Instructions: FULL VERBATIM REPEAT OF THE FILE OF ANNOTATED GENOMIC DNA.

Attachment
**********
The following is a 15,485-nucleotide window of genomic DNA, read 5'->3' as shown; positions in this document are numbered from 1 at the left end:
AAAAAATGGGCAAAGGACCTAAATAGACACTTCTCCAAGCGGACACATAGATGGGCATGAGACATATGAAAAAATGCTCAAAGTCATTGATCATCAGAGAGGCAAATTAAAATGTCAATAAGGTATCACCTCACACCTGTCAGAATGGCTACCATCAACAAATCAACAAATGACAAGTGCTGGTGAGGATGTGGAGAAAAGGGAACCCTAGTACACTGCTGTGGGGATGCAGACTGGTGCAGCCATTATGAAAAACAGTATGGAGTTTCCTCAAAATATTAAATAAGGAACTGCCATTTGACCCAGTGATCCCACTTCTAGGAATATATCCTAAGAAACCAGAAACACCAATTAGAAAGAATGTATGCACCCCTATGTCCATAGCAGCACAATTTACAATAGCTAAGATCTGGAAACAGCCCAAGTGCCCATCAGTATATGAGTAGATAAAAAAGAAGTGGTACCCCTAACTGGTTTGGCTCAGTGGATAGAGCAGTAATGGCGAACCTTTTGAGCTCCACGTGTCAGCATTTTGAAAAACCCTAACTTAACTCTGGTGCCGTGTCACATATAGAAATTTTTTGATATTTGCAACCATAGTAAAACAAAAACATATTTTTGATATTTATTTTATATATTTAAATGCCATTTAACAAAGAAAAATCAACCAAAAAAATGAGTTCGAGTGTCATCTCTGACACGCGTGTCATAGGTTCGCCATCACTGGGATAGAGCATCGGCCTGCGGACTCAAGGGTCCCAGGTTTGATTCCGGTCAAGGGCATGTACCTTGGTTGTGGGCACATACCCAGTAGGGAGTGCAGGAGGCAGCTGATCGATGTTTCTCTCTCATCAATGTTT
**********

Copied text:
The following is a 15,485-nucleotide window of genomic DNA, read 5'->3' as shown; positions in this document are numbered from 1 at the left end:
AAAAAATGGGCAAAGGACCTAAATAGACACTTCTCCAAGCGGACACATAGATGGGCATGAGACATATGAAAAAATGCTCAAAGTCATTGATCATCAGAGAGGCAAATTAAAATGTCAATAAGGTATCACCTCACACCTGTCAGAATGGCTACCATCAACAAATCAACAAATGACAAGTGCTGGTGAGGATGTGGAGAAAAGGGAACCCTAGTACACTGCTGTGGGGATGCAGACTGGTGCAGCCATTATGAAAAACAGTATGGAGTTTCCTCAAAATATTAAATAAGGAACTGCCATTTGACCCAGTGATCCCACTTCTAGGAATATATCCTAAGAAACCAGAAACACCAATTAGAAAGAATGTATGCACCCCTATGTCCATAGCAGCACAATTTACAATAGCTAAGATCTGGAAACAGCCCAAGTGCCCATCAGTATATGAGTAGATAAAAAAGAAGTGGTACCCCTAACTGGTTTGGCTCAGTGGATAGAGCAGTAATGGCGAACCTTTTGAGCTCCACGTGTCAGCATTTTGAAAAACCCTAACTTAACTCTGGTGCCGTGTCACATATAGAAATTTTTTGATATTTGCAACCATAGTAAAACAAAAACATATTTTTGATATTTATTTTATATATTTAAATGCCATTTAACAAAGAAAAATCAACCAAAAAAATGAGTTCGAGTGTCATCTCTGACACGCGTGTCATAGGTTCGCCATCACTGGGATAGAGCATCGGCCTGCGGACTCAAGGGTCCCAGGTTTGATTCCGGTCAAGGGCATGTACCTTGGTTGTGGGCACATACCCAGTAGGGAGTGCAGGAGGCAGCTGATCGATGTTTCTCTCTCATCAATGTTT